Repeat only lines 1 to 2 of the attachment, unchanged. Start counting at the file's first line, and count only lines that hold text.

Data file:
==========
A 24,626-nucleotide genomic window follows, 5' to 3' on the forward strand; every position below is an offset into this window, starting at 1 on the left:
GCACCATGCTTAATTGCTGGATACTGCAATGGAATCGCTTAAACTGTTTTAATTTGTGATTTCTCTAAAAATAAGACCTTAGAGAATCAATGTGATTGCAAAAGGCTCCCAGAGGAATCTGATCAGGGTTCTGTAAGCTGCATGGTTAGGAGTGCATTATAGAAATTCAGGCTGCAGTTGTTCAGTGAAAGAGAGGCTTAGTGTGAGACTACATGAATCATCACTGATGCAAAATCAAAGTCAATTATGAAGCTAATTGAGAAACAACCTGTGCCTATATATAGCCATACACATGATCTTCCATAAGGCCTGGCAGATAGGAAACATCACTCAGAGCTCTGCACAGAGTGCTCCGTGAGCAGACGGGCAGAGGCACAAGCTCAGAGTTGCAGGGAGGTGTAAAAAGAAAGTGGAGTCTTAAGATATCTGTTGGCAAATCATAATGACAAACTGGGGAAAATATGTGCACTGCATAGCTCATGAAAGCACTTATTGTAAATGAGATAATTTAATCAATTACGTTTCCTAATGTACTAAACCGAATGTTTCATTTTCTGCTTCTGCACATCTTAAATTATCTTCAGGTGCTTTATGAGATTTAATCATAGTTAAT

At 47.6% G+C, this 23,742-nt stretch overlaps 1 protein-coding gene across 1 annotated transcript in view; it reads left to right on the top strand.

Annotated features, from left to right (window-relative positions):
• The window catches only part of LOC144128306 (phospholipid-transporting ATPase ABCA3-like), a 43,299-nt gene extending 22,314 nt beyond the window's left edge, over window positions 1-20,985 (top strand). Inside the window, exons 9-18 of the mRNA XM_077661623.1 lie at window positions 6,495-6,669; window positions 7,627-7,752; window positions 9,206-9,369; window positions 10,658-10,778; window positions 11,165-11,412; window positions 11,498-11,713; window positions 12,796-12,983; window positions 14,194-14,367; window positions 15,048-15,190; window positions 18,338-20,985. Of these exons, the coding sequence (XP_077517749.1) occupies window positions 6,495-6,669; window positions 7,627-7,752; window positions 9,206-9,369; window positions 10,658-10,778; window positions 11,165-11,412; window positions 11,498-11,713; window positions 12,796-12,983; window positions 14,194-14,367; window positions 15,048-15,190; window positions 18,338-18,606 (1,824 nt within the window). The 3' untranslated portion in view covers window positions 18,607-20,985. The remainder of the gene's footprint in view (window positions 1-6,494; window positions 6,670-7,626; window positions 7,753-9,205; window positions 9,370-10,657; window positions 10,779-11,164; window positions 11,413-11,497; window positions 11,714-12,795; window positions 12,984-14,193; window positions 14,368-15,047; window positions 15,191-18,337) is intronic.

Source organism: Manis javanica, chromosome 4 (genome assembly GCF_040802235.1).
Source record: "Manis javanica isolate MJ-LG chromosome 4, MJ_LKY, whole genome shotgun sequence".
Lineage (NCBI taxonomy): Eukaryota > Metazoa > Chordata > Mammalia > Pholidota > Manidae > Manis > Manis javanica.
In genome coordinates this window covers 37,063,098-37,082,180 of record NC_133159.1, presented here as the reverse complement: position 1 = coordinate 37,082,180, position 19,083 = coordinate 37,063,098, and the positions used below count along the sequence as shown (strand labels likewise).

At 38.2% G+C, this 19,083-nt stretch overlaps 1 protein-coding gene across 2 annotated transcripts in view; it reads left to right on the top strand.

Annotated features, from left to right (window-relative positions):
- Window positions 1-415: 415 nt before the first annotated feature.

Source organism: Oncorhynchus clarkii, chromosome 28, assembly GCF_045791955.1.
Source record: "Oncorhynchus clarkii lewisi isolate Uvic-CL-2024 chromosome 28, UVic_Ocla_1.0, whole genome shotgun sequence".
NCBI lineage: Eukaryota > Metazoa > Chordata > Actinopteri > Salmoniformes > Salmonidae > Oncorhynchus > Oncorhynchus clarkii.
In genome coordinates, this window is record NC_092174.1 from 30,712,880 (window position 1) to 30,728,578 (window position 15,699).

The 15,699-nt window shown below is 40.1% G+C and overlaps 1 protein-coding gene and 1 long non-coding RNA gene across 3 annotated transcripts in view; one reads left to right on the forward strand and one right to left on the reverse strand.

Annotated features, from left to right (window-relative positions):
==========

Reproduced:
A 24,626-nucleotide genomic window follows, 5' to 3' on the forward strand; every position below is an offset into this window, starting at 1 on the left:
GCACCATGCTTAATTGCTGGATACTGCAATGGAATCGCTTAAACTGTTTTAATTTGTGATTTCTCTAAAAATAAGACCTTAGAGAATCAATGTGATTGCAAAAGGCTCCCAGAGGAATCTGATCAGGGTTCTGTAAGCTGCATGGTTAGGAGTGCATTATAGAAATTCAGGCTGCAGTTGTTCAGTGAAAGAGAGGCTTAGTGTGAGACTACATGAATCATCACTGATGCAAAATCAAAGTCAATTATGAAGCTAATTGAGAAACAACCTGTGCCTATATATAGCCATACACATGATCTTCCATAAGGCCTGGCAGATAGGAAACATCACTCAGAGCTCTGCACAGAGTGCTCCGTGAGCAGACGGGCAGAGGCACAAGCTCAGAGTTGCAGGGAGGTGTAAAAAGAAAGTGGAGTCTTAAGATATCTGTTGGCAAATCATAATGACAAACTGGGGAAAATATGTGCACTGCATAGCTCATGAAAGCACTTATTGTAAATGAGATAATTTAATCAATTACGTTTCCTAATGTACTAAACCGAATGTTTCATTTTCTGCTTCTGCACATCTTAAATTATCTTCAGGTGCTTTATGAGATTTAATCATAGTTAAT